In the Father’s Day email I mentioned earlier, my son, Roger, would later thank me for admitting I was wrong. My daughter, Carrye, echoed this same theme in her autobiographical book, Gray Faith: “Two of the greatest gifts my parents gave me were their willingness to think critically about the applications of faith they had grown up with, and their ability to admit over time their own shortcomings and faulty beliefs.”
My daughter says that one of the greatest gifts we gave her was our ability to admit our wrong behaviors and our wrong ideas. Our partly wrong enabled us to give her an invaluable gift that she could not have gotten otherwise. Our partly wrong enabled us to repent, to apologize, to confess. I love her gracious and accurate words “over time.” Strugglers that we are, our admitting was not always immediate, but when it came, it was a gift. A good. A source of blessing.
Oddly enough, our wrongs can be a gift to our children. Failures create a teachable moment that we will miss if we retreat. Your wrongs and mistakes give you a chance to talk to your children about anger and addiction and humility and grace and forgiveness and mercy and confession—conversations that can indelibly mark their lives for good.
Your frailty and weaknesses—when acknowledged—are an invitation for your children to share their own fears and struggles and failures. I have been both stunned and humbled by some of the deep personal struggles my children have shared with me through the years. It is a trust and gift almost too great for words, and I tear up thinking about it now, but I realize that I had to be a screw-up myself (and be honest about it) for those moments to happen. My partly wrongs set the stage for some wonderful partly right moments with my children.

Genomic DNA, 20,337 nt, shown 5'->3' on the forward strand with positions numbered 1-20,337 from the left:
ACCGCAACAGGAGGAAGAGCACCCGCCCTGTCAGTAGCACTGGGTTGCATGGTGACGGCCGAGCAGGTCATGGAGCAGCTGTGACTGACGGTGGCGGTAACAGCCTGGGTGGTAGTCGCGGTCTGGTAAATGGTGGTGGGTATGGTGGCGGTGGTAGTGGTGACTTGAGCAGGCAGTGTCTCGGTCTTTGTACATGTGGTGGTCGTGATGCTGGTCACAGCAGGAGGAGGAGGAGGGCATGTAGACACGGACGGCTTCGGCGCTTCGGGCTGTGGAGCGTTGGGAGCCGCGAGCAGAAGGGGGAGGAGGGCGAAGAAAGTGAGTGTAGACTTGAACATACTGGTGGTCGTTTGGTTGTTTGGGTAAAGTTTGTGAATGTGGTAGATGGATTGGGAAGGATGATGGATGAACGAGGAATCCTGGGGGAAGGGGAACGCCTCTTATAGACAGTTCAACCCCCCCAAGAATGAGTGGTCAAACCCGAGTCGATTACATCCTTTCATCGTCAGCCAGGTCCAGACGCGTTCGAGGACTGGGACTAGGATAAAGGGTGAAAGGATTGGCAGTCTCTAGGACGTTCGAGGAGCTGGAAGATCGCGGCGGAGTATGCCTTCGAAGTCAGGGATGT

Here is yet another gift of partly wrong parents. Three of my kids are parents now themselves, with their own failures, frustration and negative self-talk. But they can never honestly say, “I am the only struggling parent.” They can always look back at their parents and find a strange comfort. My parents screwed stuff up too. They yelled and overreacted and worried and neglected and over-controlled too. If Joy and I had been “always right” parents, our kids would sense an impossibly high bar in their own parenting.
So, stop trying to be the perfect parent. It isn’t possible or healthy. When you became a parent, you became an instant member of the partly wrong parent club. And your membership is never revoked, even after all of your kids have left home…if in fact that actually happens. Don’t mope over your failures or dwell on them. And whatever you do, don’t retreat from your kids. Instead, confess and entrust your failures to God’s grace. Acknowledge them to your children. Let your partly wrongs become an opportunity for grace and good.
[Feature photo by Bellazza87 at Pixabay.com]
For each weekday of the month of July (and Aug. 1-3), I am blogging a chapter from my book, Partly Wrong, to be published this fall. This blog is chapter twelve. I welcome any feedback that will help to make it a better chapter.